Paul Stephenson joined Naim Audio in 1980. There were five people there, all in just in engineering. Basically Julian Vereker had a great idea that became a product that friends wanted to buy. It went from there. He didn’t have anybody in sales or marketing. Paul came from retail. He was the sales director until 2000, when Julian died. From then on he was managing director. He is now head of the company, share holder and director. He owns 16% of Naim shares and represents another 50% of Naim shares which had been Julian’s before and are now held in a fund. Other employees also hold shares, so Naim is in fact a company held by its employees. Turnover is likely to be around 15 million UKP this year, while Naim has 140 employees at present. Naim sells to more than 40 countries. Half of the business is export. Last year the turnover grew 20%, with 10% growth the year before. So even in these difficult times Naim has experienced good growth.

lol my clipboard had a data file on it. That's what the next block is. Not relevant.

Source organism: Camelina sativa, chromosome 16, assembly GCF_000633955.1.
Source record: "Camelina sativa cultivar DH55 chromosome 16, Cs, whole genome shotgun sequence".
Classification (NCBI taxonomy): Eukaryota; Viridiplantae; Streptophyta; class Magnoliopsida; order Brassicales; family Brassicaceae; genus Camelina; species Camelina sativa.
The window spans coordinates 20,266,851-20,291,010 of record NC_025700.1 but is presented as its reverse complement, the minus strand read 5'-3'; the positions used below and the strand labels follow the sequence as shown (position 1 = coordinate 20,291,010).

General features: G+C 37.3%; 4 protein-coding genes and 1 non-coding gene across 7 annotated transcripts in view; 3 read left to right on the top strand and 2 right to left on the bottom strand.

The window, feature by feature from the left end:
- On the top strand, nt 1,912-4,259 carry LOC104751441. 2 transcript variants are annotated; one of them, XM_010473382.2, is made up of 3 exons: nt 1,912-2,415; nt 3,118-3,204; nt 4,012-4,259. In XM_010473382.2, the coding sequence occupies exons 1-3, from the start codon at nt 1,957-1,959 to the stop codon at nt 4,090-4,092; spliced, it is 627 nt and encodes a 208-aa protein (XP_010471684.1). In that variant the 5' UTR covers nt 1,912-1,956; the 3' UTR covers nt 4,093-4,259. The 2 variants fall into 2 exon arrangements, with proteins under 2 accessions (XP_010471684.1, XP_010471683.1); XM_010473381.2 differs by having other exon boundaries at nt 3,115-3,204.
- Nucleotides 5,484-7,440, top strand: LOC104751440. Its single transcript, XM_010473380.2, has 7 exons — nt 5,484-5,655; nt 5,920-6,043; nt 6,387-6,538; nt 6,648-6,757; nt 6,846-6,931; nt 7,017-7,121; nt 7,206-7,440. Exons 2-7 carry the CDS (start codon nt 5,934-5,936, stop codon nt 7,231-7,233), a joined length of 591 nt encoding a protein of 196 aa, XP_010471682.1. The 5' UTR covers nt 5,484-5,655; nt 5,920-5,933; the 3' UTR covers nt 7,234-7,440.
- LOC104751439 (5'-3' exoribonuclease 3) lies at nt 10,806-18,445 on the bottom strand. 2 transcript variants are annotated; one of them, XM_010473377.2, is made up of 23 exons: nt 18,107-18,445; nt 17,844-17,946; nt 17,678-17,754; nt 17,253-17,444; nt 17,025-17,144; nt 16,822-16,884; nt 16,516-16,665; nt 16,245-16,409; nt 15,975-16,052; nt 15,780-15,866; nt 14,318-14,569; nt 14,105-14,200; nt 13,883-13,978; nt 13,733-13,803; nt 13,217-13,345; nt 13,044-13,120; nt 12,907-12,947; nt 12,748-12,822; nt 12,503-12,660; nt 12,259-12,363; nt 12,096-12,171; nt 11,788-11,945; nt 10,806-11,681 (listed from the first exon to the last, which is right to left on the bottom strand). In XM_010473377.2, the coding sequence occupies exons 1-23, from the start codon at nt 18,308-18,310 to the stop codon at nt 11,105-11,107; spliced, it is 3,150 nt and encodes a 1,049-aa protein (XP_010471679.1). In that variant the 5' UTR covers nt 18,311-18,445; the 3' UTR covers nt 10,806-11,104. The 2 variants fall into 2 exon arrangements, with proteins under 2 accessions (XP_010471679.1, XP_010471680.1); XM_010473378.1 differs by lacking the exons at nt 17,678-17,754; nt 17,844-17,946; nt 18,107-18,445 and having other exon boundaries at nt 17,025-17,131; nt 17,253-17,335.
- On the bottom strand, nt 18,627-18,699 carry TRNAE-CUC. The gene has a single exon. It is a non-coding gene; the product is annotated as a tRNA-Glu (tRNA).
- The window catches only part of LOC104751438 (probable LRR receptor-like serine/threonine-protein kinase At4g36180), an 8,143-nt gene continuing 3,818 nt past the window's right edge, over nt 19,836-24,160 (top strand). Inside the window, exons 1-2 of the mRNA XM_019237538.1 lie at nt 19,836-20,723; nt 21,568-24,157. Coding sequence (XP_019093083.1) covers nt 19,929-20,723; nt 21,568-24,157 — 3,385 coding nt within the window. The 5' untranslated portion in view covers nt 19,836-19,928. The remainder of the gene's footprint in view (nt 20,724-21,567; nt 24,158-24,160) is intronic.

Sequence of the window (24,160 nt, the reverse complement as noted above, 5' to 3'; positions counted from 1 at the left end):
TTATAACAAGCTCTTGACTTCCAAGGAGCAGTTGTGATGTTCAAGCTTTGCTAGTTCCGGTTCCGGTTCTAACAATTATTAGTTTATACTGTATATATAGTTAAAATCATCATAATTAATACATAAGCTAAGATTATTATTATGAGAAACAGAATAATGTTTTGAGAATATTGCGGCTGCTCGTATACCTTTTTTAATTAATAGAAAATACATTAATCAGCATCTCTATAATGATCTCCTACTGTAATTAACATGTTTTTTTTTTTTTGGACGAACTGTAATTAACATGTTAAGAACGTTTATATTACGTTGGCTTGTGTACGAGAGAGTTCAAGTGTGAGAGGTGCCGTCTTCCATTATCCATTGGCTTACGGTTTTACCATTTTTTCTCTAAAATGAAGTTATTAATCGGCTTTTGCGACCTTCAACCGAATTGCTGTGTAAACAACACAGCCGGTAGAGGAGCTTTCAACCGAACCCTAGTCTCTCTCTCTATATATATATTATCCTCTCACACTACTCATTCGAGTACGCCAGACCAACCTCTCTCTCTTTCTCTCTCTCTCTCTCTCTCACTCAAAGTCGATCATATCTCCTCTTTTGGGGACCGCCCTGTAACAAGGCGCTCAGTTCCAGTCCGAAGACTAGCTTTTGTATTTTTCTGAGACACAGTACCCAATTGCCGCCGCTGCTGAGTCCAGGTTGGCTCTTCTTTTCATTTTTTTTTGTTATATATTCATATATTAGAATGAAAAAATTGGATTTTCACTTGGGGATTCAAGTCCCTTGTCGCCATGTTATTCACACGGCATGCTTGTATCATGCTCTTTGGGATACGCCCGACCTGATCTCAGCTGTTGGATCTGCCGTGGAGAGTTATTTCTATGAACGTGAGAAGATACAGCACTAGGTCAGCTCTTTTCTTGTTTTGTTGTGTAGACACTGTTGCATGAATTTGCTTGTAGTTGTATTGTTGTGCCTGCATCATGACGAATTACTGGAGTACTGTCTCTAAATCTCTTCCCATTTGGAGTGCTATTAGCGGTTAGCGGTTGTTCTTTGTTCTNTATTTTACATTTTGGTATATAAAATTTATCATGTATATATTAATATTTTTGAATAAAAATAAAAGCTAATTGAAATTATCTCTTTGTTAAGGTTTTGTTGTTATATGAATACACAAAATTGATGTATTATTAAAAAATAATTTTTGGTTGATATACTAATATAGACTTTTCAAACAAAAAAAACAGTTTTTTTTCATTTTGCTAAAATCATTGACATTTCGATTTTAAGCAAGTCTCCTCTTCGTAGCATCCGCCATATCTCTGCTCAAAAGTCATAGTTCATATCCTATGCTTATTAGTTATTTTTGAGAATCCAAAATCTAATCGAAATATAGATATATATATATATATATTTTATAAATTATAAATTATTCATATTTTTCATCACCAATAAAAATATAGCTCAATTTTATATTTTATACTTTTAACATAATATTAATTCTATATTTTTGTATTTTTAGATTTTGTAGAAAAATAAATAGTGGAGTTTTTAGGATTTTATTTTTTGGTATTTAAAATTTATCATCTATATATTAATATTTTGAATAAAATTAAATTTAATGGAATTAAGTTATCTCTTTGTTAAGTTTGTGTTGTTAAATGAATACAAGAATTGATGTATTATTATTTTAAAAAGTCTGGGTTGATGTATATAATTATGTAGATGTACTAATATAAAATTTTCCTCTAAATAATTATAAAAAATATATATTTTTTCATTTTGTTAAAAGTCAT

[Paul Stephenson]

tnt-audio > Was it was a long way from single speaker demonstrations in the eighties to an internet forum?